Another thing is acting. There are some darn good actors in this movie. If you’ve followed this blog for a while, you know I love William Hurt; his quiet, mumbling performances always seem to elevate any movie he’s in, and this film is no different. Though, at times, I was rolling my eyes during some of the other scenes, Hurt always seemed consistent. I thought Sigourney Weaver did a fine job too, and Brendan Gleeson, though he wasn’t given much to do in this movie, was fine too. The biggest trouble comes with Adrien Brody, who plays the mentally challenged Noah. I know that playing a mentally challenged person can be difficult, that’s why the academy always gravitates towards those roles, but Adrien took it a bit too far in this movie. It comes off as incredibly insensitive, and it makes the film uncomfortable to watch. Joaquin Pheonix was great at Lucius Hunt, though he, too, was given very little to do. Bryce Dallas Howard, our protagonist, was okay. She had some really good scenes, but overall, she still couldn’t make the script more than it was.
(SPOILERS ABOUT PLOT HOLES)
After the second twist is revealed, a million plot holes come up, and none of them are filled before M. Night has time to roll the credits. Plot holes like: How did Bryce Dallas Howard find her way back to the village, when she’s blind and has never been outside the woods? Why would they let a blind person go get supplies anyways? The park ranger said he had snakebite antidote and stuff for scrapes, will that help Joaquin Pheonix’s multiple stab wounds? Bryce has been gone for like three days, is Joaquin even still alive? If Joaquin is alive, does he have brain damage from lack of oxygen? If Joaquin does survive and does recover, will be able to plow the fields and take care of his now soon to be wife (who is blind)? How many people are in on the dressing up like creatures thing? It seems like too many. They say the wildlife preserve was a no-fly zone, so that explains why they never saw any planes… okay, but people still fly over no fly zones sometimes, so that doesn’t make sense. No hunters ever thought to wander back through these woods? No hikers? No campers? How long has this wildlife preserve been around to house entire generations of people? I’m sure you could pick this apart further, but after a while; garbage is still just garbage, isn’t it?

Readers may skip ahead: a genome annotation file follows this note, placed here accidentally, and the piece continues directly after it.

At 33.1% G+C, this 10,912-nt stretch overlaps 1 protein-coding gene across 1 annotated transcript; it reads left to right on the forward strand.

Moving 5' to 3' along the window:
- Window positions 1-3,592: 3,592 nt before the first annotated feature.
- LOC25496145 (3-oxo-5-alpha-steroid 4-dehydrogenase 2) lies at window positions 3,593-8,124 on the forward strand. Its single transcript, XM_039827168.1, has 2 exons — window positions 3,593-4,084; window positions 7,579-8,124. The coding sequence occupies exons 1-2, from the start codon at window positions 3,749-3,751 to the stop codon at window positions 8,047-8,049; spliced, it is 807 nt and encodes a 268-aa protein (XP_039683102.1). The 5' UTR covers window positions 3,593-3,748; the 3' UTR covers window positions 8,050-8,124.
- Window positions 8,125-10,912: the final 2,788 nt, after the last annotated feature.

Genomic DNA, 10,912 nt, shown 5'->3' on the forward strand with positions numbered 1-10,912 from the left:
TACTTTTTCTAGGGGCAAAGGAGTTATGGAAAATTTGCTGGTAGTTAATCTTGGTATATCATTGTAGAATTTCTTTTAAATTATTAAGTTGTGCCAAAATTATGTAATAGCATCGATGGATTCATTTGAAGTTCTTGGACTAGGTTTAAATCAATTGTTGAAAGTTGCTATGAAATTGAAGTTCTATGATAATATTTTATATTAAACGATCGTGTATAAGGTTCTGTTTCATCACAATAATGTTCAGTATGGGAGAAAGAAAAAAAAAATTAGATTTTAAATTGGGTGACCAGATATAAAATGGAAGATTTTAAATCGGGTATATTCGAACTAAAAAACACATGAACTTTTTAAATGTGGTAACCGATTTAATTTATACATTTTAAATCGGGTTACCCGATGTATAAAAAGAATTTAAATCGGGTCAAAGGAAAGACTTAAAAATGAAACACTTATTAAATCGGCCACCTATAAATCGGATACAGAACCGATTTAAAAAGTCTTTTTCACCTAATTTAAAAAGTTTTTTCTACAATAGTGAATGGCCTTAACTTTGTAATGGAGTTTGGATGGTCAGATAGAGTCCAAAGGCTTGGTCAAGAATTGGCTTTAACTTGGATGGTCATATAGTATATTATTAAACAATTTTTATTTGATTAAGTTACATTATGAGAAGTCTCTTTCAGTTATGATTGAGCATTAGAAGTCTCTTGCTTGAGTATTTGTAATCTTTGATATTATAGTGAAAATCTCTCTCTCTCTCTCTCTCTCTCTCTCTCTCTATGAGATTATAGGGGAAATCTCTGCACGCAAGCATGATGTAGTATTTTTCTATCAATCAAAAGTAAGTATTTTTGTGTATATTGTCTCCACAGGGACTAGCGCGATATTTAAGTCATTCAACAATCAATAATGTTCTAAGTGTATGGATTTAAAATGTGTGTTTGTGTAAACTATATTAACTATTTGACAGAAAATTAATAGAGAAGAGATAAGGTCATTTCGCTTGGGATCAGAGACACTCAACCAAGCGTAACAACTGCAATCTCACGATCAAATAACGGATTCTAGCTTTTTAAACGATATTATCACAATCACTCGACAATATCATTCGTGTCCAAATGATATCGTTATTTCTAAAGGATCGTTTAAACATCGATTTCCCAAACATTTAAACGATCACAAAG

This is pretty much where M. Night starts to go downhill. Sadly, it’s not even as entertaining as the Happening, which, in my opinion, is getting into the so-bad-it’s-good territory. It’s sad that a director who so competently directed a well-crafted thriller like The Sixth Sense fell to a level where I like one of his films on a so-bad-it’s-good scale, but hey, it happens. I still have yet to see After Earth, and right now, I’m guessing that’ll be his worst, but we’ll see.
This is part of our requested M. Night series, so if you’re a fan of his movies check out our other reviews. If you’ve got a director or topic you’d like us to talk about contact us to let us know!
Review Written By: